What happens when two startups — both of which are disruptive by design — begin to disrupt one another? That’s the story between ridesharing companies Lyft and Uber, both of which have turned the transportation industry on its head. Together, Uber and Lyft have been able to successfully tackle the taxiing industry to a certain degree of success, all the while fighting off lawsuits and regulatory assaults in cities across the country. And as their popularity has grown, so have their respective user bases.
It was only a matter of time before the two decided to butt heads, and it looks like we’re witnessing the beginning stages of it.
The accusations have begun to fly between the two companies, with Lyft drivers reportedly accusing drivers from Uber of trying to sabotage them. In order to fulfill their dastardly plan, The New York Times reports, Uber drivers apparently spent the last ten months requesting and subsequently canceling more than 10,000 ride requests. Lyft drivers say that Uber has done so for no other reason than to irritate its drivers and customers, and the accusations are aimed at 177 individual Uber drivers.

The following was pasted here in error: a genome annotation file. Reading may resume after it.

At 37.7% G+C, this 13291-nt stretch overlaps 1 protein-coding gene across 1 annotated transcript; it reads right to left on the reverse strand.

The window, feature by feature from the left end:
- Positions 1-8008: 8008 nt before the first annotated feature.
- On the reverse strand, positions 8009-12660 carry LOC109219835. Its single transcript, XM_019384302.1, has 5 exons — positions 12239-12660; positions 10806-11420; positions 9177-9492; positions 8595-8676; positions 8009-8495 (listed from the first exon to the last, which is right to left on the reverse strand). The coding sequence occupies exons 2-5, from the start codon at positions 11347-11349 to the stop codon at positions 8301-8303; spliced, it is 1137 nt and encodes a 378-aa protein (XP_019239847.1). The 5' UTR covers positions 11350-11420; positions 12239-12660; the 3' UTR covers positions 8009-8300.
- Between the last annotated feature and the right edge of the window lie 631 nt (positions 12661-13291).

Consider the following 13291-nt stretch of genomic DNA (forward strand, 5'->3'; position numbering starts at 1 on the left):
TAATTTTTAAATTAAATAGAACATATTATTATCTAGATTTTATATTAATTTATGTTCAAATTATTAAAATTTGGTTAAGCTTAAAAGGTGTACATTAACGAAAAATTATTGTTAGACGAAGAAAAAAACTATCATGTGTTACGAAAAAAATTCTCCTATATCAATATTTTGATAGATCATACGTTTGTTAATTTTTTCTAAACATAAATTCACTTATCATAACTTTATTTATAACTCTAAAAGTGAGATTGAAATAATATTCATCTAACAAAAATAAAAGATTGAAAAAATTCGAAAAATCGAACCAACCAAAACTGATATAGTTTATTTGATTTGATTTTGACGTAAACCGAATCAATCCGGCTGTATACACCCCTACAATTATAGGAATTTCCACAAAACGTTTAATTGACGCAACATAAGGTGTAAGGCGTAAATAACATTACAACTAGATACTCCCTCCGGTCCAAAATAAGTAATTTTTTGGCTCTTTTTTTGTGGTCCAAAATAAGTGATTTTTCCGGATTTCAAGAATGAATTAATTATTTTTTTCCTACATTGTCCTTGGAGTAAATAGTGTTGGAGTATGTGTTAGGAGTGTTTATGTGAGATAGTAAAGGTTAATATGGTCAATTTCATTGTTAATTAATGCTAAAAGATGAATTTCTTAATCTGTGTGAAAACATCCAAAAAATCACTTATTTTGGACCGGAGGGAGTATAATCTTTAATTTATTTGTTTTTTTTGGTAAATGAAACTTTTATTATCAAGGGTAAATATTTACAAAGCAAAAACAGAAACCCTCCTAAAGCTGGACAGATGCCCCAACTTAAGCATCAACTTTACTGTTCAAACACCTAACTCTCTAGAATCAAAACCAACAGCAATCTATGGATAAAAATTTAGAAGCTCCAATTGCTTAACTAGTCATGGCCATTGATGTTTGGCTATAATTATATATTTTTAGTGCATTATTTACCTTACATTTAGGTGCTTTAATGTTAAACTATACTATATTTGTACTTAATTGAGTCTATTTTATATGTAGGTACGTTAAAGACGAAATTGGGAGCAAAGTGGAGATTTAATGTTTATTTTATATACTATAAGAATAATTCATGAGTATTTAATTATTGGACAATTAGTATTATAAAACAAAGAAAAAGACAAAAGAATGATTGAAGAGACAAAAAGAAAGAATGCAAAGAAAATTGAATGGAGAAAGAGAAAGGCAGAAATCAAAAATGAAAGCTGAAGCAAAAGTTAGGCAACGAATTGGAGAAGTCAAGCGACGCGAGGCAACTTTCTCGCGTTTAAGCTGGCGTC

Uber then came back at the accusations with a salvo of its own, releasing a statement not only accusing Lyft drivers of the same type of activity, but also dragging investors and acquisition rumors into the picture.
“Lyft’s claims against Uber are baseless and simply untrue. Furthermore, Lyft’s own drivers and employees, including one of Lyft’s founders, have canceled 12,900 trips on Uber,” an Uber representative announced. “A number of Lyft investors have recently been pushing Uber to acquire Lyft. One of their largest shareholders recently warned that Lyft would ‘go nuclear’ if we do not acquire them. We can only assume that the recent Lyft attacks are part of that strategy.”